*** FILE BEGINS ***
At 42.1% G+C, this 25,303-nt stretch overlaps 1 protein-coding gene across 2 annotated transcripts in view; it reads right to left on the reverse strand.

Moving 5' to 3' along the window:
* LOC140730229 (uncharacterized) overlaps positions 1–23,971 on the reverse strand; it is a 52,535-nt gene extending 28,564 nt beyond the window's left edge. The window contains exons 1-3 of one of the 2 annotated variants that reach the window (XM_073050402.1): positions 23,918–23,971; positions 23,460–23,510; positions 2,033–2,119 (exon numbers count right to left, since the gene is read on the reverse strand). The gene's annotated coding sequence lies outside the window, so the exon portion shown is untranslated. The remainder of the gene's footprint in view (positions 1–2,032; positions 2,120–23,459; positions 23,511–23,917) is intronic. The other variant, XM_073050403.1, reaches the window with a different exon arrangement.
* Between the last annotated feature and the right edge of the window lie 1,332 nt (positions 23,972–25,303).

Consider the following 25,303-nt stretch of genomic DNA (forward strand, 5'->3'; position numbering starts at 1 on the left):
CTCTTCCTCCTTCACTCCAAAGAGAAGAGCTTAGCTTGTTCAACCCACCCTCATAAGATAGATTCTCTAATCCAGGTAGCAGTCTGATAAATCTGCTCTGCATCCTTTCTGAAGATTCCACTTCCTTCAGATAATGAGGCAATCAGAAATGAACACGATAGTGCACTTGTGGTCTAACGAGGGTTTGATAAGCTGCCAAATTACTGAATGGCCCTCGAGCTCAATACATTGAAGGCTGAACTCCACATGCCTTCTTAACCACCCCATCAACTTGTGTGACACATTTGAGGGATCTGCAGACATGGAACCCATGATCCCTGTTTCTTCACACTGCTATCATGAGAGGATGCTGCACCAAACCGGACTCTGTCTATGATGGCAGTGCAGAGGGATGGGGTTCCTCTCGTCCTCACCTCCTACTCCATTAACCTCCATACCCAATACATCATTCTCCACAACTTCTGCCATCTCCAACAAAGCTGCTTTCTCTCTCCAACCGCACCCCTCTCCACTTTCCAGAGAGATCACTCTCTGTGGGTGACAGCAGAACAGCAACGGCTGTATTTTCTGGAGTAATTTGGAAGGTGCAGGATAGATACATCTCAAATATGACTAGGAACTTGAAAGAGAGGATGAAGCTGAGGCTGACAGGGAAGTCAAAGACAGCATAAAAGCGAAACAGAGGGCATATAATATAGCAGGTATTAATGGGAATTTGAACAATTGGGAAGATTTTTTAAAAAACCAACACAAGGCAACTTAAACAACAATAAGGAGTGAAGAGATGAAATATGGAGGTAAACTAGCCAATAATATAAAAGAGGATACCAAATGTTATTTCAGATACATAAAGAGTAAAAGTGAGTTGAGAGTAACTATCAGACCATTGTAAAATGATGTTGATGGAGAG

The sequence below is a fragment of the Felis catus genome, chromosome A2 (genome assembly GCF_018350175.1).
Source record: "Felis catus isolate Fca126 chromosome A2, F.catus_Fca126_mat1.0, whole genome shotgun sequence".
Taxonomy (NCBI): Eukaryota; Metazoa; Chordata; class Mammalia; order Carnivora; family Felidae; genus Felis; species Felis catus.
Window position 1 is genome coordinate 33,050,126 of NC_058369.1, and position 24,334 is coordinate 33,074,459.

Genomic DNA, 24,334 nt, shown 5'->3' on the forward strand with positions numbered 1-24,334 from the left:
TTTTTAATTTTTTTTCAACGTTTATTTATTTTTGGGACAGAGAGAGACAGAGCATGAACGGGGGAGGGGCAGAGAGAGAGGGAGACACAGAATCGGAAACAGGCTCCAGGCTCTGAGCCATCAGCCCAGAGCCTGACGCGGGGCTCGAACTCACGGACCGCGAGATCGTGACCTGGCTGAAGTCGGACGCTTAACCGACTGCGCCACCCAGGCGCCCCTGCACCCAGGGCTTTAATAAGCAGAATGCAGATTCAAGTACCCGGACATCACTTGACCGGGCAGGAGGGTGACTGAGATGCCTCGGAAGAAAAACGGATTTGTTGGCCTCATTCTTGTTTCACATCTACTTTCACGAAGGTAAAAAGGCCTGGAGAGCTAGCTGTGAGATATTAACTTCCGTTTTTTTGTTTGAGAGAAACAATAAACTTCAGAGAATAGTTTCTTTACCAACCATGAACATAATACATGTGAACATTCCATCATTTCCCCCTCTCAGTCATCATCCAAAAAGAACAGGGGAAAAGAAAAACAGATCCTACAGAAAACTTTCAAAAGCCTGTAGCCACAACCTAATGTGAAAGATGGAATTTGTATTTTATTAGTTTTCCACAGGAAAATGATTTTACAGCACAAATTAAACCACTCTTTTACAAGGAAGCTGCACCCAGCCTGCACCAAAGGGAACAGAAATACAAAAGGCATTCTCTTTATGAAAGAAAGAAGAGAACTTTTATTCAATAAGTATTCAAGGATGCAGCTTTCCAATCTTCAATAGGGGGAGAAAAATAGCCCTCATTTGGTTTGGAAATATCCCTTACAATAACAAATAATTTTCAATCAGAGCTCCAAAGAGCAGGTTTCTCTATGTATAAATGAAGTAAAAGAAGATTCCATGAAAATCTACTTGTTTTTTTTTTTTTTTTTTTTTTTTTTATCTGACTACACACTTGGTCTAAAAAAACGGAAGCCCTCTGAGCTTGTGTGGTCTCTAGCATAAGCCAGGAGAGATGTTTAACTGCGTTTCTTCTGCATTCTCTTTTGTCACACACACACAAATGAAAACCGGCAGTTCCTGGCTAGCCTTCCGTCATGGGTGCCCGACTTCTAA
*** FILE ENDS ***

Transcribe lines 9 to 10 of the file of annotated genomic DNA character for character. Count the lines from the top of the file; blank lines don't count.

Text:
Taxonomy (NCBI): Eukaryota; Metazoa; Chordata; class Mammalia; order Carnivora; family Felidae; genus Felis; species Felis catus.
Window position 1 is genome coordinate 33,050,126 of NC_058369.1, and position 24,334 is coordinate 33,074,459.